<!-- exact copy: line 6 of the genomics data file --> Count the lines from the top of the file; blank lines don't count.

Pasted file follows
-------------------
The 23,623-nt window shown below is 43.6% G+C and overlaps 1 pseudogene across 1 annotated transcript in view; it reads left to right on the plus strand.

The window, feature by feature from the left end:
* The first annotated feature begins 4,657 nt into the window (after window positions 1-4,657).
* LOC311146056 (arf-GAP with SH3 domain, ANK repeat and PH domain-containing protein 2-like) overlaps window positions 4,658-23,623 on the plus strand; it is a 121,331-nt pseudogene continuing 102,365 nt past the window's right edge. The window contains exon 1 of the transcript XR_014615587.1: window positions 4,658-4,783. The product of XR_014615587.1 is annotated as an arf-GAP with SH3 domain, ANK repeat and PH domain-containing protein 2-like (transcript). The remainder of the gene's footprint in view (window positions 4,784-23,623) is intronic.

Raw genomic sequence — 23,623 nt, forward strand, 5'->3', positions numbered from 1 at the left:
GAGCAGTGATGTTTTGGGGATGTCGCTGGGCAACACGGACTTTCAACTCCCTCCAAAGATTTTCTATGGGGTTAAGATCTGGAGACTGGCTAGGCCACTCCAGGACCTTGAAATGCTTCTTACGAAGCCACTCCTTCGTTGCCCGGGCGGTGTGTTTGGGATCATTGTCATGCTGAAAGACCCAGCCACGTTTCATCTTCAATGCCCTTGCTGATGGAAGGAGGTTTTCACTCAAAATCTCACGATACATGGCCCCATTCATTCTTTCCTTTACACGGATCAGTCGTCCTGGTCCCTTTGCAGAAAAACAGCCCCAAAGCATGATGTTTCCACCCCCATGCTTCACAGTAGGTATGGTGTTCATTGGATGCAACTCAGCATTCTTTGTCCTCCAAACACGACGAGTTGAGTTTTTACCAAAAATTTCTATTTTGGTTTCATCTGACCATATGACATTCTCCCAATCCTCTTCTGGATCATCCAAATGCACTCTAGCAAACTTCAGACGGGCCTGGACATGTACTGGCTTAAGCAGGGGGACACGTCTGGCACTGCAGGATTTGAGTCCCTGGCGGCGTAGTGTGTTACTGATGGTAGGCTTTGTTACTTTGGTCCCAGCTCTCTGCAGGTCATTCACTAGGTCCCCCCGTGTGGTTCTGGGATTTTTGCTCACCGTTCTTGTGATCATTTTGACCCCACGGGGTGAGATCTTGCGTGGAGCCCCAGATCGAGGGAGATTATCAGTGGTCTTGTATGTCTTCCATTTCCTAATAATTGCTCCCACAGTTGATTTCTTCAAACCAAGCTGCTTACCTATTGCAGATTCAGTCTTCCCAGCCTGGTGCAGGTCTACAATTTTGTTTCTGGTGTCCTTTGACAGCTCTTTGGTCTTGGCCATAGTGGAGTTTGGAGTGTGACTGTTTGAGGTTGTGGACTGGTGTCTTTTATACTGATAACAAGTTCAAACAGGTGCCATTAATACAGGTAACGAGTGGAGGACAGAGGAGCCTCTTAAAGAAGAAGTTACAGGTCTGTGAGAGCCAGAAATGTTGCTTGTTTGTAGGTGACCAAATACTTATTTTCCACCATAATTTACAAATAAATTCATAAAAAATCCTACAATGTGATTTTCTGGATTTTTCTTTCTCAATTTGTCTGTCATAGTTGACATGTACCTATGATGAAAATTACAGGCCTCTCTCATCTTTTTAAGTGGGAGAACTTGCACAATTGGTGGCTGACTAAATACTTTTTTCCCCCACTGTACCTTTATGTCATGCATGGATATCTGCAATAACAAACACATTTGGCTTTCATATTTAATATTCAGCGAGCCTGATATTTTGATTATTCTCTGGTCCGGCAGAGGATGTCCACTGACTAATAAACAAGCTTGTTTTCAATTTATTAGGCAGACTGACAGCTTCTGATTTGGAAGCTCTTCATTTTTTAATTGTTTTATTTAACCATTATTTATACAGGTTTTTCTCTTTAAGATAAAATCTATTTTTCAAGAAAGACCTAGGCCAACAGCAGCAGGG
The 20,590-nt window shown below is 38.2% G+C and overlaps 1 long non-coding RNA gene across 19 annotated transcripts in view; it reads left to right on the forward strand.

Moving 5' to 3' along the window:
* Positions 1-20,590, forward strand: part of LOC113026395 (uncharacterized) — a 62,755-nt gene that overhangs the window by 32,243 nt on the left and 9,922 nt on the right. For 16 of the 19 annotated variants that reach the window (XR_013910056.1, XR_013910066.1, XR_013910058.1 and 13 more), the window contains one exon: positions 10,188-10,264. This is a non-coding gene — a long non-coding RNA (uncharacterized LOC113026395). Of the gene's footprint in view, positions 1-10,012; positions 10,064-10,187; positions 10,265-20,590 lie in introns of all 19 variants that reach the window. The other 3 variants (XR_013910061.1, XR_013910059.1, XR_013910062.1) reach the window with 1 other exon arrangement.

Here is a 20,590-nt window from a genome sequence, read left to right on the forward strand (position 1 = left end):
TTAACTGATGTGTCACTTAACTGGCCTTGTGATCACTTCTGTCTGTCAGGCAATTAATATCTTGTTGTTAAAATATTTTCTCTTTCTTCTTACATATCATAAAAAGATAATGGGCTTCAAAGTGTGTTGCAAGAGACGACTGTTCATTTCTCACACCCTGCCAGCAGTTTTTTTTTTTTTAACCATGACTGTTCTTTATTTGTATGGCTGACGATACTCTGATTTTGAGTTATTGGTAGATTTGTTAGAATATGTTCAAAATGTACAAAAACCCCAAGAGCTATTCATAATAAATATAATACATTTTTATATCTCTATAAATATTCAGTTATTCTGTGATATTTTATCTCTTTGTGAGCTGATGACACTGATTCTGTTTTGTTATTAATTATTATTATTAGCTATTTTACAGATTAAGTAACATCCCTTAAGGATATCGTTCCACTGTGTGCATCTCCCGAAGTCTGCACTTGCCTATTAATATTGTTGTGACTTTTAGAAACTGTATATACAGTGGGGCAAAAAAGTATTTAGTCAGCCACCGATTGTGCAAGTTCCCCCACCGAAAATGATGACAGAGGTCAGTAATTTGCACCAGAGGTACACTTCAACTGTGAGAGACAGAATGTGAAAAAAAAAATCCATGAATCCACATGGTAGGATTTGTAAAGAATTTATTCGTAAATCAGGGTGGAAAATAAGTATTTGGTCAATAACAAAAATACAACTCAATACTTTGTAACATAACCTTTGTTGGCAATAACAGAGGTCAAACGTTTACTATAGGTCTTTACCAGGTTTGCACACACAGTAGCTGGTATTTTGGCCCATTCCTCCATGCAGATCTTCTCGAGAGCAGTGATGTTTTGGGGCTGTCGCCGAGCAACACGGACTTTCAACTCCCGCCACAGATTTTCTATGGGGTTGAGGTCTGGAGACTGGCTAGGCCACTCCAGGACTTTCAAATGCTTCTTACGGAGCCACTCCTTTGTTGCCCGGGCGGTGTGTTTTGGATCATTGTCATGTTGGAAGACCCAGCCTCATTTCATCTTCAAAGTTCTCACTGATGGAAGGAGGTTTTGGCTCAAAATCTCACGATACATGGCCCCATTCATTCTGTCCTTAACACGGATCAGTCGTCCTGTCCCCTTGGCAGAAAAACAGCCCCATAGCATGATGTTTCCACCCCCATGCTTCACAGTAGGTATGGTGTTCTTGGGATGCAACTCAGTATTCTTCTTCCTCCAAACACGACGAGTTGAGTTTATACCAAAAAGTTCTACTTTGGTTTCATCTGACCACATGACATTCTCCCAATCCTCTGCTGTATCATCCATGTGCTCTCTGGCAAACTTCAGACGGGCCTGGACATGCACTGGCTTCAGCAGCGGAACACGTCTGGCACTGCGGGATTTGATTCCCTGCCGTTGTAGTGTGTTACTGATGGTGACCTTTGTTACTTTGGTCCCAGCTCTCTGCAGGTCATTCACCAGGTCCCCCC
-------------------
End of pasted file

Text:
GAGCAGTGATGTTTTGGGGATGTCGCTGGGCAACACGGACTTTCAACTCCCTCCAAAGATTTTCTATGGGGTTAAGATCTGGAGACTGGCTAGGCCACTCCAGGACCTTGAAATGCTTCTTACGAAGCCACTCCTTCGTTGCCCGGGCGGTGTGTTTGGGATCATTGTCATGCTGAAAGACCCAGCCACGTTTCATCTTCAATGCCCTTGCTGATGGAAGGAGGTTTTCACTCAAAATCTCACGATACATGGCCCCATTCATTCTTTCCTTTACACGGATCAGTCGTCCTGGTCCCTTTGCAGAAAAACAGCCCCAAAGCATGATGTTTCCACCCCCATGCTTCACAGTAGGTATGGTGTTCATTGGATGCAACTCAGCATTCTTTGTCCTCCAAACACGACGAGTTGAGTTTTTACCAAAAATTTCTATTTTGGTTTCATCTGACCATATGACATTCTCCCAATCCTCTTCTGGATCATCCAAATGCACTCTAGCAAACTTCAGACGGGCCTGGACATGTACTGGCTTAAGCAGGGGGACACGTCTGGCACTGCAGGATTTGAGTCCCTGGCGGCGTAGTGTGTTACTGATGGTAGGCTTTGTTACTTTGGTCCCAGCTCTCTGCAGGTCATTCACTAGGTCCCCCCGTGTGGTTCTGGGATTTTTGCTCACCGTTCTTGTGATCATTTTGACCCCACGGGGTGAGATCTTGCGTGGAGCCCCAGATCGAGGGAGATTATCAGTGGTCTTGTATGTCTTCCATTTCCTAATAATTGCTCCCACAGTTGATTTCTTCAAACCAAGCTGCTTACCTATTGCAGATTCAGTCTTCCCAGCCTGGTGCAGGTCTACAATTTTGTTTCTGGTGTCCTTTGACAGCTCTTTGGTCTTGGCCATAGTGGAGTTTGGAGTGTGACTGTTTGAGGTTGTGGACTGGTGTCTTTTATACTGATAACAAGTTCAAACAGGTGCCATTAATACAGGTAACGAGTGGAGGACAGAGGAGCCTCTTAAAGAAGAAGTTACAGGTCTGTGAGAGCCAGAAATGTTGCTTGTTTGTAGGTGACCAAATACTTATTTTCCACCATAATTTACAAATAAATTCATAAAAAATCCTACAATGTGATTTTCTGGATTTTTCTTTCTCAATTTGTCTGTCATAGTTGACATGTACCTATGATGAAAATTACAGGCCTCTCTCATCTTTTTAAGTGGGAGAACTTGCACAATTGGTGGCTGACTAAATACTTTTTTCCCCCACTGTACCTTTATGTCATGCATGGATATCTGCAATAACAAACACATTTGGCTTTCATATTTAATATTCAGCGAGCCTGATATTTTGATTATTCTCTGGTCCGGCAGAGGATGTCCACTGACTAATAAACAAGCTTGTTTTCAATTTATTAGGCAGACTGACAGCTTCTGATTTGGAAGCTCTTCATTTTTTAATTGTTTTATTTAACCATTATTTATACAGGTTTTTCTCTTTAAGATAAAATCTATTTTTCAAGAAAGACCTAGGCCAACAGCAGCAGGG